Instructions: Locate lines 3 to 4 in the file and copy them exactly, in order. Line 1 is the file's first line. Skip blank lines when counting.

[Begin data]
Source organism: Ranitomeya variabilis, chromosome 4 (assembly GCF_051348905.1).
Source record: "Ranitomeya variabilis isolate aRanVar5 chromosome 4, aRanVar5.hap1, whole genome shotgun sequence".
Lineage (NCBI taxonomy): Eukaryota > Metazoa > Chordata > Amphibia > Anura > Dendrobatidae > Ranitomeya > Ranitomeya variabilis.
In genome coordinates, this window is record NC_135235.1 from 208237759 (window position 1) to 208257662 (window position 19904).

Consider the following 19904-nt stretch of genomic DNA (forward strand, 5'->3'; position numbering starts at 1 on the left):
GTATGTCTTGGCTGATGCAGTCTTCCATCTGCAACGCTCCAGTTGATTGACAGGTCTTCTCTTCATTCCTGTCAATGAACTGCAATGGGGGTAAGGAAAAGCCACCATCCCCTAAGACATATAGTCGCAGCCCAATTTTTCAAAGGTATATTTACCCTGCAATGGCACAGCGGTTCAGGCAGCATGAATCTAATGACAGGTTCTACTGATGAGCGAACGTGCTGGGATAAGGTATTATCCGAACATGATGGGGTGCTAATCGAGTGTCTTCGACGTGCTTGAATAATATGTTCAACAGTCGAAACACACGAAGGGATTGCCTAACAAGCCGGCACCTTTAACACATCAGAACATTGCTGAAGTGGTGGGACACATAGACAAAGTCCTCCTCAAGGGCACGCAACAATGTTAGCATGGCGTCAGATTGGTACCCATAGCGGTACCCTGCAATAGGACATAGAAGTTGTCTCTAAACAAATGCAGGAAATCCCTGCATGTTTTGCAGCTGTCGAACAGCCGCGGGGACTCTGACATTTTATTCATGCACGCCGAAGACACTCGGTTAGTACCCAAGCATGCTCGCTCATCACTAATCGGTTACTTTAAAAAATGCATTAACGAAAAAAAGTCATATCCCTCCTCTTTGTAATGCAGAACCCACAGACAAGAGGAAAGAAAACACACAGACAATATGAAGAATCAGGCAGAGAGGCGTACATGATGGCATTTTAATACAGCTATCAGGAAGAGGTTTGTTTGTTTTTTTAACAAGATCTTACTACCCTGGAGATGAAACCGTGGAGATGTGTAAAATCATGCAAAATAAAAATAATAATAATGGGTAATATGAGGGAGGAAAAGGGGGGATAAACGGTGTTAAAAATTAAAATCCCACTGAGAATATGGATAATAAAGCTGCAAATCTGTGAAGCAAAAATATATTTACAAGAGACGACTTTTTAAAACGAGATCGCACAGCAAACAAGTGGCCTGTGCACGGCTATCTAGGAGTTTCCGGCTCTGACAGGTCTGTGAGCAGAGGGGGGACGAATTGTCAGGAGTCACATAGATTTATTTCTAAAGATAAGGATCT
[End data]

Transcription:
Lineage (NCBI taxonomy): Eukaryota > Metazoa > Chordata > Amphibia > Anura > Dendrobatidae > Ranitomeya > Ranitomeya variabilis.
In genome coordinates, this window is record NC_135235.1 from 208237759 (window position 1) to 208257662 (window position 19904).